About the Author

Martin LeBlanc is a leading voice in the movement to reconnect children and nature. For 10 years, Martin was with the Sierra Club, most recently as the National Youth and Outings Director, in which he introduced over 200,000 children to the outdoors and established non-traditional alliances with the military, educational groups and health organizations. He was recently appointed Senior Vice President at IslandWood. A founding Board Member of the Children & Nature Network, Martin now serves as an advisor to C&NN's Natural Leaders Initiative. Martin lives with his wife and young daughter in Seattle.

A WALK ON THE BEACH: Seeing the World Through Amelie’s Eyes

“There’s the beach, Daddy.”  The words may be simple, but the memory they prompted and the actual emotion that filled my body when Amelie said them will stay with me forever. A few weeks ago, on a typically cold and wet winter Saturday in  the Pacific Northwest, our family went on an adventure to Ebey’s Landing on Whidbey Island along Puget Sound. It seemed like a simple outing, but as sometimes happens in our lives, a brief experience gave us a new perspective.

My two-year-old daughter Amelie has been exposed to nature from early in her young life, having taken a few trips to the Hoh Rain Forest in Olympic National Park, as well as an annual camping trip to Hart’s Pass in the North Cascades. She has even had international nature experiences in Western Australia and in the Lakes region of Italy. What came together on our hike that day, however, was truly amazing.

Not only did she display her growing maturity (she will soon turn three), but she also reminded us how a child can absorb and communicate all the beauty our natural world has to offer.

Ebey’s Landing is a national historic site with a bounty of nature provided by a beach full of seashells and critters, and it also has working farms and pastoral landscapes. We started the hike by climbing up from the beach along a single track trail to a bluff. Amelie was sitting in my backpack, and my wife Mandy and our dog Mocha were leading the way. Amelie spotted an eagle above us and exclaimed, “Daddy, look at it fly!” As we reached the top of the bluff, she looked out onto the prairie farmland below and said, “A farm Daddy, look at all the farms!”

As she pointed toward them, Mandy and I looked up. Even though we had taken this hike a half dozen times, we were moved by the full canvas: the combination of the bluff, the beach and the eagle soaring above, Puget Sound as a backdrop, and now pastoral farmland. All of this hit us at once. We paused and I could see a smile appear on both Amelie’s and Mandy’s faces as we continued up the bluff. Along the ridge, Amelie kept pointing out the lagoons below that serve as a barrier between the bluff and the beach, and then suddenly she asked, “Why is the water not moving there and then moving in the ocean?”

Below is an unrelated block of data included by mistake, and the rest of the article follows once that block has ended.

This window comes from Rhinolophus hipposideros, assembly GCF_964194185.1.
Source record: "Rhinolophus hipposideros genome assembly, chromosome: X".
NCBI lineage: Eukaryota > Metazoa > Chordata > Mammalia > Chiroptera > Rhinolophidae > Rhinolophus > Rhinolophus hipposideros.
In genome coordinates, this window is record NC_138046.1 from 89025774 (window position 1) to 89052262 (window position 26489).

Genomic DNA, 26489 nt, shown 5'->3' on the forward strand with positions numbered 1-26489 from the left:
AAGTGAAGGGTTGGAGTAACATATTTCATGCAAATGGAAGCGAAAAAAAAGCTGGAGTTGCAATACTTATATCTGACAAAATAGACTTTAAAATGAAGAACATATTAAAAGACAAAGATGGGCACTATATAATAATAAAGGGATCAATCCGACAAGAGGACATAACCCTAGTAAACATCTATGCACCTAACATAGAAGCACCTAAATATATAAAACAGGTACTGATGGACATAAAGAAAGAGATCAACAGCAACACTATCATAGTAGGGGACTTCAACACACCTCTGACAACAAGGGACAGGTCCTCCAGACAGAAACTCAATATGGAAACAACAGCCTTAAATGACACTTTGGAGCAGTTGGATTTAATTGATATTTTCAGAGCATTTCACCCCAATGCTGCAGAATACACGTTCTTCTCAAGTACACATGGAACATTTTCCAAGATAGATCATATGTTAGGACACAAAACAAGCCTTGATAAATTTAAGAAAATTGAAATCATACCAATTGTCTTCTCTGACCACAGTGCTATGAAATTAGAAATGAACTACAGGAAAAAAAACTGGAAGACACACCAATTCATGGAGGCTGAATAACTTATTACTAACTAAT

While she may have confused Puget Sound for the ocean, she nonetheless was aware of the current and the waves. As we got to the point on the bluff where we headed down, a gust of wind came at us, and I could feel Amelie’s breath take in the cold air and then exhale it. The sound and actual physical reaction of her sigh was something I will never forget. We were truly connected.

We started down the steep embankment, and Amelie held me tightly and said simply, “Wow!” over and over again as the beach went from being a faraway place to something becoming closer with every step.

As we worked our way down, the views of water, sand and sky started to bleed together, and I could feel us becoming closer and closer. When we reached the beach, Amelie wanted out of the backpack. We went as close as we could to the waves and threw rocks into the water, and laughed at the sounds that the rocks made as they splashed. As we finished our four-mile loop along the beach, Amelie was singing about the water, the birds, and the sky.  The sunset appeared behind us, a purple hue lighting up the sky, which Amelie pointed out was her favorite color.

After we returned home, Amelie, who was sitting in the bathtub, suddenly said, “Dad, I like hiking. We should do that more.”

 * * *

We live in a diverse country, divided in many ways by politics, religion, and differing cultural views. But it is interesting that both First Lady Michele Obama and former First Lady Laura Bush have become advocates for family time spent together in nature.  As part of their own experiences, they watched their families connect through nature.